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Postseason hopes only thing keeping Reddick with A’s

The hard truth of the Oakland Athletics is July often brings farewells. Yoenis Cespedes, Kurt Suzuki, Mark Ellis and so on.

For several weeks, scouts have been in regular attendance at A’s (46-55) games in search of the next Oakland trade piece. While there are several prospects worth consideration, the top target is right fielder Josh Reddick.

Reddick (.296/.373/.442 2016 slash) will be a free agent at season’s end, and extension negotiations have borne no fruit. As has been the workings of the A’s recent stretches of success, the inability to lock the 29 year-old will force the team to look for the highest possible return, rather than lose him for nothing. But who would constitute such return?

Being that the 2012 Gold Glove Award winner is, in many respects, having the best year of his career, his value has maxed out.

Among the possible suitors are the team boasting baseball’s best record the Chicago Cubs (59-40), perpetual buyers the Los Angeles Dodgers (57-44), and the AL Central leading Cleveland Indians (57-41).

The Dodgers have the greatest need for one of baseball’s best two-way outfielders.

With Trayce Thompson (.225/.302/.436) and former Oakland farmhand Andre Ethier (.294/.366/.486) currently on the disabled list, they have been forced to use infielder Howie Kendrick in the outfield.

The Dodgers would likely not offer top pitching prospects Julio Urias ( No. 2 overall prospect) or Jose De Leon (No. 20). But, the A’s may be able to pry High-A Rancho Cucamonga pitcher Grant Holmes (No. 53) or Double-A Tulsa outfielder Alex Verdugo (No. 89), offering Reddick as the tool LA needs to chase down the division leading San Francisco Giants (59-41).

Holmes (8-3, 3.86 ERA), a right-handed starter, and Verdugo (.289/.349/.444), a left-handed slasher, are each 20 years old. Both offer the type of quick return prospect that the A’s like in deadline deals, as they are just a couple years from potentially being big-league ready.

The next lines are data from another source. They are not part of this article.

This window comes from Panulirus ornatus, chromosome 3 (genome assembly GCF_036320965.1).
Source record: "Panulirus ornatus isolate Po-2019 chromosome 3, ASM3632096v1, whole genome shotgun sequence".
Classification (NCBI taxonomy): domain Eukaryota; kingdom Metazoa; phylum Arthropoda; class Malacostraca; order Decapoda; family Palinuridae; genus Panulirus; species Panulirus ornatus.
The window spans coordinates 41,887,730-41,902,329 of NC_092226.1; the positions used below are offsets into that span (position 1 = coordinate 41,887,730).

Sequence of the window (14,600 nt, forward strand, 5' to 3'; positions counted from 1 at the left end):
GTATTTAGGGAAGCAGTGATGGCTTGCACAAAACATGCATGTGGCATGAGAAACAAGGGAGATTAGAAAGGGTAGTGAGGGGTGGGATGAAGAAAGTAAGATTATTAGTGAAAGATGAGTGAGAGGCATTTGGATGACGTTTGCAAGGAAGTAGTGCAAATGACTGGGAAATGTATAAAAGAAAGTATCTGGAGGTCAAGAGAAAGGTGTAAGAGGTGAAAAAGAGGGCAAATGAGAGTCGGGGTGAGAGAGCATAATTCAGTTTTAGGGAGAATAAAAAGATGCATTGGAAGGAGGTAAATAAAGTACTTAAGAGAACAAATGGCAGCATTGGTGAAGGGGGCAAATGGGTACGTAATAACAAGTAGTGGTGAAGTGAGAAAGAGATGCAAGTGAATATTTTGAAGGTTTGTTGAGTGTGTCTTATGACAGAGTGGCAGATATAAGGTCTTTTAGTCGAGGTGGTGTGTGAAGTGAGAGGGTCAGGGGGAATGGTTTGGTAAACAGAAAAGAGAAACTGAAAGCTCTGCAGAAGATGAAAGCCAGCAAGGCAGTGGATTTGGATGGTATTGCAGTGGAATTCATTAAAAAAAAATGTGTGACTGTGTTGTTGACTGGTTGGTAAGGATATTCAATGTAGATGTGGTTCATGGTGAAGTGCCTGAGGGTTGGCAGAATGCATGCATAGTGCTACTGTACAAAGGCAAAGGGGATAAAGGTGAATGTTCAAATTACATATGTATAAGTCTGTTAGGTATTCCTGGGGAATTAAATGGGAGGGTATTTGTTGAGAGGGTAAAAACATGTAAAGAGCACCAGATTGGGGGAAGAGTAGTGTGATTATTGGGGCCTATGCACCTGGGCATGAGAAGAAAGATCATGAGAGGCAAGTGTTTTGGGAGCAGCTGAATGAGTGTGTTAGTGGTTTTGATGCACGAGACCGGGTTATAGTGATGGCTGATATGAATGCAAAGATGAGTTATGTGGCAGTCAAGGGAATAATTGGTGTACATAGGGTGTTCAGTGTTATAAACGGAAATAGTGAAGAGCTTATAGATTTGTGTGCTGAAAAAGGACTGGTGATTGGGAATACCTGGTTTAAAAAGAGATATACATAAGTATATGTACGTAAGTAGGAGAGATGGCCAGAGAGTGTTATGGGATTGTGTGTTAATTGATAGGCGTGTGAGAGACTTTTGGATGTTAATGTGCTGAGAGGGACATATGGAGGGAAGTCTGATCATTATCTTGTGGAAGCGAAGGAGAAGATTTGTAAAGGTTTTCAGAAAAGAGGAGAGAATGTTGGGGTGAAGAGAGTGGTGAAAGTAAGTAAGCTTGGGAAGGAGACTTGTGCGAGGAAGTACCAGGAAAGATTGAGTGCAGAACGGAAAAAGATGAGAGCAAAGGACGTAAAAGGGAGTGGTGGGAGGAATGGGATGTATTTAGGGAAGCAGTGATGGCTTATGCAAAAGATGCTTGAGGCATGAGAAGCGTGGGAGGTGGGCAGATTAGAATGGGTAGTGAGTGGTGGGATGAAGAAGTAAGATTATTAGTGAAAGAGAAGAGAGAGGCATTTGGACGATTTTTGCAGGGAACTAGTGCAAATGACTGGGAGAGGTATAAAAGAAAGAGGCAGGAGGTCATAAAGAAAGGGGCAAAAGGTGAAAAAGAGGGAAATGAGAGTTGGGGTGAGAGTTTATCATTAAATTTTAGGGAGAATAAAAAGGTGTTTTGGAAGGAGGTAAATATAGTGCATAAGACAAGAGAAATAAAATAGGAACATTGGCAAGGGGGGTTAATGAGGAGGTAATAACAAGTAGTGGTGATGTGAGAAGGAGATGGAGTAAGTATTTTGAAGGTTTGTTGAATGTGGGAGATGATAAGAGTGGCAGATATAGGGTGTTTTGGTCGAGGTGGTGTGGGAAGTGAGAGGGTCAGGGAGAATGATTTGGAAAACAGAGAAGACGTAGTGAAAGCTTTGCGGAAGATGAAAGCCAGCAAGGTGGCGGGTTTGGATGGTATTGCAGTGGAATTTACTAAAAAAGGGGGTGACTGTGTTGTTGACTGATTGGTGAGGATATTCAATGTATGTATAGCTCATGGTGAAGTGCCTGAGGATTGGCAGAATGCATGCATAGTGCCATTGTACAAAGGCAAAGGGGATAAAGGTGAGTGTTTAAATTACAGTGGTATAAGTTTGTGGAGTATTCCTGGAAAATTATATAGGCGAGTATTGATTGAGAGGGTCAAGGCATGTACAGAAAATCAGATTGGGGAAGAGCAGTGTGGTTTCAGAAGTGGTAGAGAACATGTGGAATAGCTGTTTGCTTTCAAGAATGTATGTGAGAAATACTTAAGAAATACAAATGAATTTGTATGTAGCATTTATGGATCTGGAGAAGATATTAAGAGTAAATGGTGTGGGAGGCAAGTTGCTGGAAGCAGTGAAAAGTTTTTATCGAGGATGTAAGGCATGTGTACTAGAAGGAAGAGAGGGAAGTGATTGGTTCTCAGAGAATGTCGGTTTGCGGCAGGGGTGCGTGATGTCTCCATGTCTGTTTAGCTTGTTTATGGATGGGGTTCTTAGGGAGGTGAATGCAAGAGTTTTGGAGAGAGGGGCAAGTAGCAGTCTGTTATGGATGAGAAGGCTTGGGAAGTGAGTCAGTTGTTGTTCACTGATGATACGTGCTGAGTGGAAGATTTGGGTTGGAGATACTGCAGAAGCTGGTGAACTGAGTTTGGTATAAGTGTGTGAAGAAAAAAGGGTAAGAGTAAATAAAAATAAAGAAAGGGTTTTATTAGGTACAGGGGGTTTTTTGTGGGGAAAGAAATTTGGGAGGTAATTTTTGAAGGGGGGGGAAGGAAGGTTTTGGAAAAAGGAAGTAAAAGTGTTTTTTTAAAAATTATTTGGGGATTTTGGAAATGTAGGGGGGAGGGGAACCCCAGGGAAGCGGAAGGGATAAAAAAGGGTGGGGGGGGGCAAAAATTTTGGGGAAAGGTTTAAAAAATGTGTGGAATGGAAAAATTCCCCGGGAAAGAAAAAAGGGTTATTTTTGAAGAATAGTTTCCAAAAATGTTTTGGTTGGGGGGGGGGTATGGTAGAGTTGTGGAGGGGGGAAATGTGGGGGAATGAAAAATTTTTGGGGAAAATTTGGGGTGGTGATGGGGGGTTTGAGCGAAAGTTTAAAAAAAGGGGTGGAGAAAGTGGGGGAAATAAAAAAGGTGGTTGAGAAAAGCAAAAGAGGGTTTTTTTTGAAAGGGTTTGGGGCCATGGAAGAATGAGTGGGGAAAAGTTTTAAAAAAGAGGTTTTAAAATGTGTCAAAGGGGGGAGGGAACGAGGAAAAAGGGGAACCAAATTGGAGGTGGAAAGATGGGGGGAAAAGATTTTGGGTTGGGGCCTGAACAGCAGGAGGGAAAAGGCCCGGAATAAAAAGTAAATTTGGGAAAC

While the Cubs are in search of depth, the fact that they have three outfielders they are happy to pencil in on a daily basis will limit their offer.

A guy like catcher Willson Contreras (No. 43) is a steep asking price, making Triple-A Iowa standout Jeimer Candelario a high-level target.

Candelario,’s No. 7 third base prospect, has slashed .249/.353/.422 at two minor league stops this season, though he has bolstered those numbers in his time in Triple-A (.303/.403/.521). He also made his major league debut in 2016, going 1-for-11 with five strikeouts in five games.

Outfielder Mark Zagunis (.273/.350/.477 slash in 47 games with Triple-A Iowa) is perhaps a more likely target.

Cleveland offers a tempered medium between the Dodgers, who are in buy-high mode, and the Cubs, who are search of assistance rather than replacement. The Indians are in need of upgrade, if they are serious about their pursuit of “The Land’s” second championship this year.

In exchange for Reddick, the A’s could aim as high as slugging first baseman Bobby Bradley (.260/.379/.496 slash in 92 games at High-A Lynchburg) or right-handed starting pitcher Mike Clevinger (10-1, 3.17 ERA in 16 starts with Triple-A Columbus). Clevinger, 25, made his major league in 2016, going 0-1 with a 7.71 ERA in four games — 16-1/3 innings.

Along with the three aforementioned contenders, the Giants have also been sniffing around the Oakland clubhouse, looking to fill the gap left by the oft-injured outfielders Angel Pagan and currently DL’ed Hunter Pence. A deal between the two Bay Area rivals is unlikely, however, given their historic inability to reach an agreement.

Should the two pull off a deal, though, a name that could be involved is Sam Coonrod, who has gone 2-2 with a 3.68 ERA in six starts since being his move to Double-A Richmond — 5-3, 1.98 ERA in 11 starts with High-A San Jose. He, like Holmes, offers promise that is two (or three) years in waiting.

The A’s front office has shown much interest in stoking the fire of extension talks with the five-year Athletic.

But the two sides are as far apart as one-plus year at $5 million per, according to San Francisco Chronicle’s Susan Slusser. Given the separation, it appears the only thing that could keep “Red” in Oakland is a 2016 postseason push — what he says will need a 23-7-type run for legitimacy.

Kalama Hines is SFBay’s Oakland Athletics beat writer. Follow @SFBay and @HineSight_2020 on Twitter and at for full coverage of A’s baseball.

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